Discovery Education provides curriculum-based digital content to more than half of U.S. schools. The company said the launch of its iPad platform supports "educators in their efforts to integrate cutting-edge hardware and dynamic digital content into curricula."
Discovery said the iPad version that's available today includes more than 33,000 videos from Discovery Education streaming, Discovery Education Science, and … Read more
The iPad's initial sales rate has surpassed that of the iPhone and the DVD player, making it a "runaway success of unprecedented proportion," a Bernstein Research analyst said in a note to investors earlier this week.
With Apple selling 3 million iPads over the first 80 days and an estimated 4.5 million over the three months ending in September, Bernstein Research retail analyst Colin McGranahan said that the tablet is destroying all previous records of consumer electronics adoption.
Specifically, sales of the iPad have shot past the 1 million iPhone handsets sold during the smartphone's first quarter and the under 6 million sold during the full year of the phone's 2007 debut. The numbers quoted for the iPad and iPhone are all on a global basis, though McGranahan told CNET the assumption from his end is that around 45 percent of iPad sales today are in the U.S.
Sales of Apple's popular tablet have also greatly outpaced those of the DVD player, which had been the largest-selling non-phone electronic product with 350,000 units sold just in the United States in the first year, according to data from the Consumer Electronics Association (CEA). Originally unveiled in Japan, DVD players hit the U.S. market in early 1997. The first DVD players were pricey, selling for close to $1,000, though the cost quickly dropped over the following years. It wasn't until 2002 that DVD players were selling at around 4 million per quarter in the U.S., a number that's about the same today, according to the CEA.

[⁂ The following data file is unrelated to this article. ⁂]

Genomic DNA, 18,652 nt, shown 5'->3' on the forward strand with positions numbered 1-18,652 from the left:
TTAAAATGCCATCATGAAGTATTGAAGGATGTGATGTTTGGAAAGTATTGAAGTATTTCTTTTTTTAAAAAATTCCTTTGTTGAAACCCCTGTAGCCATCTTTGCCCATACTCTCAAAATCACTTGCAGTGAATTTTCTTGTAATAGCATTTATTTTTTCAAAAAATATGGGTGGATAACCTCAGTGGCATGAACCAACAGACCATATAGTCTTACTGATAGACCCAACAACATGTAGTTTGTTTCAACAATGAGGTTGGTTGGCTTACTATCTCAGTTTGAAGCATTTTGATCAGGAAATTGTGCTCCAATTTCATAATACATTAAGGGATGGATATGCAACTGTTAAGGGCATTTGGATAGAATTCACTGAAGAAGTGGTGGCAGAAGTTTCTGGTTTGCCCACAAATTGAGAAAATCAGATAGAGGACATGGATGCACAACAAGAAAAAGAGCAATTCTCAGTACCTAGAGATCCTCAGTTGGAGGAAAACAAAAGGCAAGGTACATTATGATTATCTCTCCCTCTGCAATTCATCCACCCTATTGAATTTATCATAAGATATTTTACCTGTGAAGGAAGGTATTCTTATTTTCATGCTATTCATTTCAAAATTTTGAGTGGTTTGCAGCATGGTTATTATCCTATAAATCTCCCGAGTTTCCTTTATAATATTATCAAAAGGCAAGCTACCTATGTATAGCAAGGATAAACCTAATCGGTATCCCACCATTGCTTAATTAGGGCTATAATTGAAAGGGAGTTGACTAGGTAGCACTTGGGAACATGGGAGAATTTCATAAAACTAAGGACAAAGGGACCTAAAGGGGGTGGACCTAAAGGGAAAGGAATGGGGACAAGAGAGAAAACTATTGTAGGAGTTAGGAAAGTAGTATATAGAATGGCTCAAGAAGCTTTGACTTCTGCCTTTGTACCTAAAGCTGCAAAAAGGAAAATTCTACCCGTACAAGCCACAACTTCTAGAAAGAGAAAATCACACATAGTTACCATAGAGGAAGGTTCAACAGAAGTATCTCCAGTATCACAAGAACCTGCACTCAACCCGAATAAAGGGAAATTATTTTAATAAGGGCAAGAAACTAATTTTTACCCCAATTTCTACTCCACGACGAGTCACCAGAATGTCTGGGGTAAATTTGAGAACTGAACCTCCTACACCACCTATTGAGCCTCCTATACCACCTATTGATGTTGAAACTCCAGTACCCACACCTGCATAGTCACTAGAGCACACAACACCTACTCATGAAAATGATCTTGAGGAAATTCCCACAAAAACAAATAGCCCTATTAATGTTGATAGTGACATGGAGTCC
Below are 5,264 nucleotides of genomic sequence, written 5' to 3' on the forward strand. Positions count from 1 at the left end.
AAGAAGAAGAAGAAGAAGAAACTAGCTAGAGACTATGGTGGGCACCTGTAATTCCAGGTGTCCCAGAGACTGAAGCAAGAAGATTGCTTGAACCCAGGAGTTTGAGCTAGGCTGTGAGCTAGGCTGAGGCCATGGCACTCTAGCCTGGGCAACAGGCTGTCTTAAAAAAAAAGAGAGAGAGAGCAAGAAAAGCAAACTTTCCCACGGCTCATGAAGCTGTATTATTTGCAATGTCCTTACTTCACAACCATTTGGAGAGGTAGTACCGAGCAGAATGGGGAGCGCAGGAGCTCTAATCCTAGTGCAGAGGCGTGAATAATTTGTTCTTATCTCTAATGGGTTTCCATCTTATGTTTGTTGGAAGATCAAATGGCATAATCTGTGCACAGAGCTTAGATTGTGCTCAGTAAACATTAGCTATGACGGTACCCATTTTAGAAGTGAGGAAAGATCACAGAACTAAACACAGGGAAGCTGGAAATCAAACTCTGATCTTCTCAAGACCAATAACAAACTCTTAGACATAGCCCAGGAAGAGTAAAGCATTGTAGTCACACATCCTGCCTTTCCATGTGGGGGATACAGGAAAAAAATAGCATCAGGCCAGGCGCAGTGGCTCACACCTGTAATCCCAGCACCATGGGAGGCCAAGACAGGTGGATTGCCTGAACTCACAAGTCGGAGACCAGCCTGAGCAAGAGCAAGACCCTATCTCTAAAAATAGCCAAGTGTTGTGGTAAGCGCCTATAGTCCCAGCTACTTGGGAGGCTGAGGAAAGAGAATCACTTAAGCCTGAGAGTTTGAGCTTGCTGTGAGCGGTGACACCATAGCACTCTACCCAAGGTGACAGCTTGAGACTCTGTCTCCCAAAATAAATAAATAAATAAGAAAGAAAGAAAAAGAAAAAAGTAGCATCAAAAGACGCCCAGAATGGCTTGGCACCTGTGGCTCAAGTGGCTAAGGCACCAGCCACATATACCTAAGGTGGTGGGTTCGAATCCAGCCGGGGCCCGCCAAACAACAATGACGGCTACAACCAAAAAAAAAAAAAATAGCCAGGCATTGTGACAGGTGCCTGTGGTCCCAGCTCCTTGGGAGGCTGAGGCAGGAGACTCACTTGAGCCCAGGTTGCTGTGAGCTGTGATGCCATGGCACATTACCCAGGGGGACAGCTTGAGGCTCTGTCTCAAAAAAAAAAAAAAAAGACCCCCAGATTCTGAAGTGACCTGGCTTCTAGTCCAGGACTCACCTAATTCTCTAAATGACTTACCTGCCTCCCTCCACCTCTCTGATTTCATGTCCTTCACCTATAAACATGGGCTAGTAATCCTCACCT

Based on McGranahan's estimate of 4.5 million iPads sold over the past three months, which Fortune says is actually a below-average forecast among the analysts who follow Apple, consensus is that Apple has so far sold around 8.25 million tablets. Apple is due to release its earnings report for its fiscal fourth quarter October 18.
The iPad is due to capture around $12 billion in global sales for the year, according to McGranahan's note, which is also bullishly predicting sales of almost $20 billion next year, with around $9 billion in the U.S. alone. Those numbers contrast with the entire U.S. consumer PC market, which takes in sales of around $25 billion annually, and the U.S. notebook/Netbook market, which sees sales of around $19 billion a year.… Read more
CNET TV's Brian Tong takes a look at the latest in the world of Apple. This week, Apple begins shipping the new Apple TV, BlackBerry announces what they hope is the first real iPad challenger, and Hungry Shark swims its way to the App of the Week. Also be sure to check out the new Apple TV walk-through.